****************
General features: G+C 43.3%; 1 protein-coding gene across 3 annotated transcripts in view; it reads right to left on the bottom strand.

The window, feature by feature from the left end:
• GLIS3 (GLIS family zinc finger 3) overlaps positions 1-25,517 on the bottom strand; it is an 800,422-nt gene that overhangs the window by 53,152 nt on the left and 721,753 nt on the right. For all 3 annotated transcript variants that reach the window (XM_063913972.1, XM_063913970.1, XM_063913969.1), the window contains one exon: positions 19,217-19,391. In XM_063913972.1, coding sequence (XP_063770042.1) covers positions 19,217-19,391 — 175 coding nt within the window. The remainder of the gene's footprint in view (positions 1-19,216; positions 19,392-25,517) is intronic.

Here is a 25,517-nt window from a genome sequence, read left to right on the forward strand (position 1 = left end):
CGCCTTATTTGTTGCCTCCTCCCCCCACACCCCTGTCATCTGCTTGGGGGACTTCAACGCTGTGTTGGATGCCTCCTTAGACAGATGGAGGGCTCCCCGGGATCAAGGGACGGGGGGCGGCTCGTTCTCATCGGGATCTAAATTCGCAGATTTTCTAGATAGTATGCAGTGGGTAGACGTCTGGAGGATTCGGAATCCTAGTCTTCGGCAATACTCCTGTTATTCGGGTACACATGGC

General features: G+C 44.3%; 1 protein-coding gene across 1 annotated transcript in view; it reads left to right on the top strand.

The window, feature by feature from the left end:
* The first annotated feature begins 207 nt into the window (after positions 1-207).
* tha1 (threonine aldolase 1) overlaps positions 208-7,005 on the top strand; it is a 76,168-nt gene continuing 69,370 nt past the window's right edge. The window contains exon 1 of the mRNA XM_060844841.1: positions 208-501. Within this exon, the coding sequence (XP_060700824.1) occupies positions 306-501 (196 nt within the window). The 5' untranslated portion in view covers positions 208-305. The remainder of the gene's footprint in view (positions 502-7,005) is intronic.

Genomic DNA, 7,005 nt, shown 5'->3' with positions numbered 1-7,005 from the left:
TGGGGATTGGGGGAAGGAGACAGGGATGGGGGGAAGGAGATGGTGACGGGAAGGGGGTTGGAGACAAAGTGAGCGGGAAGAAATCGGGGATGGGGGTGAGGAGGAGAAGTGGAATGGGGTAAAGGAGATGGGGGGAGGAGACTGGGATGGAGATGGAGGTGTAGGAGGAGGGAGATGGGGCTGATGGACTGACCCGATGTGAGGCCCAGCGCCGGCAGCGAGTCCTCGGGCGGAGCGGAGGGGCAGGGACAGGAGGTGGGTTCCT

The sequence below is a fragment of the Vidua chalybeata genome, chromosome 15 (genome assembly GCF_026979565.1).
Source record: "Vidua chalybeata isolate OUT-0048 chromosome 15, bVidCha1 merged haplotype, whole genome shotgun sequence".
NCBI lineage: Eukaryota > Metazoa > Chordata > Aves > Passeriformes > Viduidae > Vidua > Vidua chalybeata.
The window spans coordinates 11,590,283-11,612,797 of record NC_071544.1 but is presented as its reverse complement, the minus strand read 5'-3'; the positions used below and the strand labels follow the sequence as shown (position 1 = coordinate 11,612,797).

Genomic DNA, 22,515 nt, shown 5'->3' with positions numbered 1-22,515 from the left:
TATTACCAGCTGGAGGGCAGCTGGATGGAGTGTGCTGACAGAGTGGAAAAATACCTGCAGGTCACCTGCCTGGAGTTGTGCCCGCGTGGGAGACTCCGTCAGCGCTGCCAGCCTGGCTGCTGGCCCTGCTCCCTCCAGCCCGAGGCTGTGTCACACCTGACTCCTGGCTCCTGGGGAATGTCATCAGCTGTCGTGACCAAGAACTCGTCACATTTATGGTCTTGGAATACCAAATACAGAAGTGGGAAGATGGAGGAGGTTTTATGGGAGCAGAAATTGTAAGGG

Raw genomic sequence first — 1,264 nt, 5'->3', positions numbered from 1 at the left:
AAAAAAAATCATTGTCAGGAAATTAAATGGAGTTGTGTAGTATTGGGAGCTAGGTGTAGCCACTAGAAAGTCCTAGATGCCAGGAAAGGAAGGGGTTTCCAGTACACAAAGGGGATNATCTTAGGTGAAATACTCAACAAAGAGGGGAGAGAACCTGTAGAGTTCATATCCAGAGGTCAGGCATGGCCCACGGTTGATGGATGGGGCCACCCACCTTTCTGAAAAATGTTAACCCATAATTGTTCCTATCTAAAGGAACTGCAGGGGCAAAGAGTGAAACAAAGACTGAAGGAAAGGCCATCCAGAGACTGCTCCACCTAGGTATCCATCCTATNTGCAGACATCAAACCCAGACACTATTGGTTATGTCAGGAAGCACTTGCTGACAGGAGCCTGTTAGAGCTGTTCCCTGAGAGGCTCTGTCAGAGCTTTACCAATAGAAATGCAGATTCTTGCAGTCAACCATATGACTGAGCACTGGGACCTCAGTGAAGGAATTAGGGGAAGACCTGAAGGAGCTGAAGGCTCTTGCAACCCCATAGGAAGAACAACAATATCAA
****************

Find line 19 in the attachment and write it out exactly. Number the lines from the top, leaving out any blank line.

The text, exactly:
AAAAAAAATCATTGTCAGGAAATTAAATGGAGTTGTGTAGTATTGGGAGCTAGGTGTAGCCACTAGAAAGTCCTAGATGCCAGGAAAGGAAGGGGTTTCCAGTACACAAAGGGGATNATCTTAGGTGAAATACTCAACAAAGAGGGGAGAGAACCTGTAGAGTTCATATCCAGAGGTCAGGCATGGCCCACGGTTGATGGATGGGGCCACCCACCTTTCTGAAAAATGTTAACCCATAATTGTTCCTATCTAAAGGAACTGCAGGGGCAAAGAGTGAAACAAAGACTGAAGGAAAGGCCATCCAGAGACTGCTCCACCTAGGTATCCATCCTATNTGCAGACATCAAACCCAGACACTATTGGTTATGTCAGGAAGCACTTGCTGACAGGAGCCTGTTAGAGCTGTTCCCTGAGAGGCTCTGTCAGAGCTTTACCAATAGAAATGCAGATTCTTGCAGTCAACCATATGACTGAGCACTGGGACCTCAGTGAAGGAATTAGGGGAAGACCTGAAGGAGCTGAAGGCTCTTGCAACCCCATAGGAAGAACAACAATATCAA